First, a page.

Using the flexible system we created John Lewis has since taken this idea further, stating that they intend to remove all gender specific labelling within their in-store and online childrenswear departments, as well as creating a new gender-neutral range for ages 0-2yrs.
It was interesting to see our designs used in another way. By simply placing Girls and Boys and Boys and Girls tags on different pieces of clothing. The emphasis on boys or girls first was removed and so It felt like a wholly more general phrase. The original design was intended to feel more inclusive, but seeing how a simple change in the placement of our designs can alter perceptions so greatly has been thought-provoking.
John Lewis’s fresh approach to labelling their childrenswear has turned out to be quite a divisive decision. Although largely supported by their largely supported by parents and their own customers, they have also met strong criticism from some media organisations and public figures, the overriding sentiment being that moving towards gender-neutral labelling is a sign of ‘political correctness gone mad’ and that they are alienating parents and creating confusion.
We feel that removing gender labelling from children’s clothes actually achieves quite the opposite. It is a move towards wider inclusion. John Lewis has righty pointed out that all the same floral dresses and dinosaur themed t-shirts directly geared towards girls and boys respectively are still there and remain very visible in store. The sole difference is that the swing tag will either say ‘boys and girls’ or ‘girls and boys’, and these will be placed at random on any piece of clothing. This allows children and parents to feel free to choose what ever clothes they want, without having to feel like they are going against the wishes of the retailer (and larger society). By ignoring gender rules prescribed by retailers, shoppers are subjected to unnecessary added pressure when simply buying clothes, which does more harm than good.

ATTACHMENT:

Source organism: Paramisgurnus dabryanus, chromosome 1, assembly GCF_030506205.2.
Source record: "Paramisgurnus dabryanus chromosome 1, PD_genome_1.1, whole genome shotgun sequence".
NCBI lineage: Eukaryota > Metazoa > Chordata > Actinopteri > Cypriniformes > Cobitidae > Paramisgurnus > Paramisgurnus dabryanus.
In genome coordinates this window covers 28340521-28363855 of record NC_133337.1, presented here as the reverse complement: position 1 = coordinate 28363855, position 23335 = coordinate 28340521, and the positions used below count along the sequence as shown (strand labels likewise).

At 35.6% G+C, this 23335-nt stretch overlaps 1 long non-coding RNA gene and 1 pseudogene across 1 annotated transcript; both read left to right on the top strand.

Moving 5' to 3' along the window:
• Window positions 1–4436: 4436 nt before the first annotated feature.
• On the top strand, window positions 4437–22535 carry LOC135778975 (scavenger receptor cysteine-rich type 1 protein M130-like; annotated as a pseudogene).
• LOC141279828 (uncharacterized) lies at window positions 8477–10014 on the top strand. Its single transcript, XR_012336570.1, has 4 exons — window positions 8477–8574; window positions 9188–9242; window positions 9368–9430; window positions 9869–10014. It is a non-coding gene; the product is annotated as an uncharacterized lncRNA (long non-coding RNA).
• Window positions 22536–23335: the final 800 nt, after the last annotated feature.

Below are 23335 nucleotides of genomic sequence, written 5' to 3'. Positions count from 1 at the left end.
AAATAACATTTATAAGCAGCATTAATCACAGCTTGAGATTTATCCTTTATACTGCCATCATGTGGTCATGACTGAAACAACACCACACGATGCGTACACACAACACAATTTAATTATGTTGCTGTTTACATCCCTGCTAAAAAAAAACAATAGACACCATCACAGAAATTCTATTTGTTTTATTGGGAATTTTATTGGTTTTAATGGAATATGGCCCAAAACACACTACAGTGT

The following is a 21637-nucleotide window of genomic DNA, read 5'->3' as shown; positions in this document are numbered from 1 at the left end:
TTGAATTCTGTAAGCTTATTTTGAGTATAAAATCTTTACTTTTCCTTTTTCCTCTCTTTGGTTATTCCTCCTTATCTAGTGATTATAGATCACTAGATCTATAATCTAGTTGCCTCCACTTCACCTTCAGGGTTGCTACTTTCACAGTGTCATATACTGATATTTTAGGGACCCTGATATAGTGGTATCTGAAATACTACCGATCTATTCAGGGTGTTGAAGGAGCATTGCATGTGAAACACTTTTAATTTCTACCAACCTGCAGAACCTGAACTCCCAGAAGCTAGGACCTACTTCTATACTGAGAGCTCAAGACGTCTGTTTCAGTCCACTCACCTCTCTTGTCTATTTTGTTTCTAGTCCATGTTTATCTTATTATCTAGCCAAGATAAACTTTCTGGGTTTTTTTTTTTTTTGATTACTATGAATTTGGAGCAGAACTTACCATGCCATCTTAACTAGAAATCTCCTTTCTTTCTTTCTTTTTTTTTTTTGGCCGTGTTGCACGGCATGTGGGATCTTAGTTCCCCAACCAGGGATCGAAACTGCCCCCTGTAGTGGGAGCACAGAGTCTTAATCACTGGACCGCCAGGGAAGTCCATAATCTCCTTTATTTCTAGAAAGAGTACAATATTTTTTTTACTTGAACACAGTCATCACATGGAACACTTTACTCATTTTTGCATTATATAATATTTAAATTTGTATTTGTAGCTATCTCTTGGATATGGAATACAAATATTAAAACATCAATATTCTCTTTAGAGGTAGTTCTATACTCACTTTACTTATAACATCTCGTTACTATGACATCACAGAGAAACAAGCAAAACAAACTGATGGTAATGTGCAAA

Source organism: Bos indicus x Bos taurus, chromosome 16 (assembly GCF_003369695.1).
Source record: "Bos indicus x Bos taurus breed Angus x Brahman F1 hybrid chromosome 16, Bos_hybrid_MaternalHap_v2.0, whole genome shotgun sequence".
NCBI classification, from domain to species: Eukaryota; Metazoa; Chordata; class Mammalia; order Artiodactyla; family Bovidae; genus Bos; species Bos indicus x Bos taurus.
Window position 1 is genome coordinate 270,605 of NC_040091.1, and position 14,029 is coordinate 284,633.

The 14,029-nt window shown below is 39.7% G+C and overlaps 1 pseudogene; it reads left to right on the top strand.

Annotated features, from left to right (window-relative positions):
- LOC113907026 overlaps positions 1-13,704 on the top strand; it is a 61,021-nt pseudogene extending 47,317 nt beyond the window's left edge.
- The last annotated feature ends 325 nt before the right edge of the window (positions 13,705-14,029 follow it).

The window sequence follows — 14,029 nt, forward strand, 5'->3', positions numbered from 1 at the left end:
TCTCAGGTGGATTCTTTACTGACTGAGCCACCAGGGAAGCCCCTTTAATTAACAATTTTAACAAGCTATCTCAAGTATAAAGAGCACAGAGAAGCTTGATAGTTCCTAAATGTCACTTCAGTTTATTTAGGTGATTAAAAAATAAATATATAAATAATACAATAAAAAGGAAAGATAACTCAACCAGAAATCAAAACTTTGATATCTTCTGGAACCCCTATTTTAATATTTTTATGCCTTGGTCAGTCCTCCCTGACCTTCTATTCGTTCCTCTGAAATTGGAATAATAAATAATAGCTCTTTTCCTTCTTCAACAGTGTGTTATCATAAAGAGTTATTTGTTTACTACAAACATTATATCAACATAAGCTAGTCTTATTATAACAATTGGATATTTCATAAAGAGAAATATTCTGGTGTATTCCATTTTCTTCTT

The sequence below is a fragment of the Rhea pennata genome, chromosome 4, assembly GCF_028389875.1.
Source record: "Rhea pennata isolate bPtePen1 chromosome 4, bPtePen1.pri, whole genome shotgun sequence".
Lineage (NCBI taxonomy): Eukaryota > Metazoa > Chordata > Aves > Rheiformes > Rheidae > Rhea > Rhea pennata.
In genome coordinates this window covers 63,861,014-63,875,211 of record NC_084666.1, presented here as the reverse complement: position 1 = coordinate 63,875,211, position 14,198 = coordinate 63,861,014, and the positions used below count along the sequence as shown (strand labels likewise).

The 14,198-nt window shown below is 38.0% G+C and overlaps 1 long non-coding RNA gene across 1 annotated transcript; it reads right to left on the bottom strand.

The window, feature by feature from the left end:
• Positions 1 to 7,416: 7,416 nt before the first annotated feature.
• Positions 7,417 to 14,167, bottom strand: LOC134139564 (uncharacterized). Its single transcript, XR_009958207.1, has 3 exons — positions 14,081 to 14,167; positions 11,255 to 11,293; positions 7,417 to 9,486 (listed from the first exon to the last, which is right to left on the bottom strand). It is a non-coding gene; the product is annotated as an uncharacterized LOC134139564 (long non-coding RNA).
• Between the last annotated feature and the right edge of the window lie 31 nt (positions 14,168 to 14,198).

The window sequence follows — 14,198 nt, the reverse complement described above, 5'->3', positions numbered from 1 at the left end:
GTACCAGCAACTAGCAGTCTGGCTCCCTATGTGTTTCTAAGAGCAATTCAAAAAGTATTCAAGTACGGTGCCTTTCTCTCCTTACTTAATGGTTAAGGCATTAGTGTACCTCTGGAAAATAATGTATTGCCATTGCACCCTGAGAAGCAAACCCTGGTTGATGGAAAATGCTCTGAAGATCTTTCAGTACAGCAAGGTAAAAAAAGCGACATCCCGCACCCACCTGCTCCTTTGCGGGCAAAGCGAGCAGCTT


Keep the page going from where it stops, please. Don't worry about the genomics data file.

It has been proven that the gender stereotypes that we teach our children in developmental stages are largely set by the age of seven, and are detrimental to their wellbeing, and often inform paths taken in later life. These stereotypes teach girls that they are of less value, they should expect to achieve less than boys, and that their self worth is directly linked to their looks. They teach boys that showing emotion is a sign of weakness while violence and a ‘stiff upper lip’ is a sign of strength. These lessons are taught subtly but constantly throughout our daily lives from innumerable outlets, and that includes through the clothes that are marked out as appropriate by retailers.
There have recently been more and more cases of parents challenging retailers on the types of clothes that they market towards girls and boys, often focused on the derogatory slogans that are used on girl’s clothing, the limited colour ranges, or the exclusion of girls from themes like science and maths. Retailers have principally responded by removing the offending slogans, but little has been done to actually change the retail landscape on a larger scale. This move from John Lewis is taking things just a little bit further and we support that. Hell, we are celebrating that! Well done to John Lewis in being brave enough to take the lead, paying attention to the wider world and answering it with action.
Looking around it seems like this is part of a larger awareness that has been building up for a while, and it is likely that other high-street stores will eventually follow suit. This is one of the reasons we love working with John Lewis. They are always striving to create own brand ranges that are pushing forward rather than playing catch up, and we are glad to be a part of that.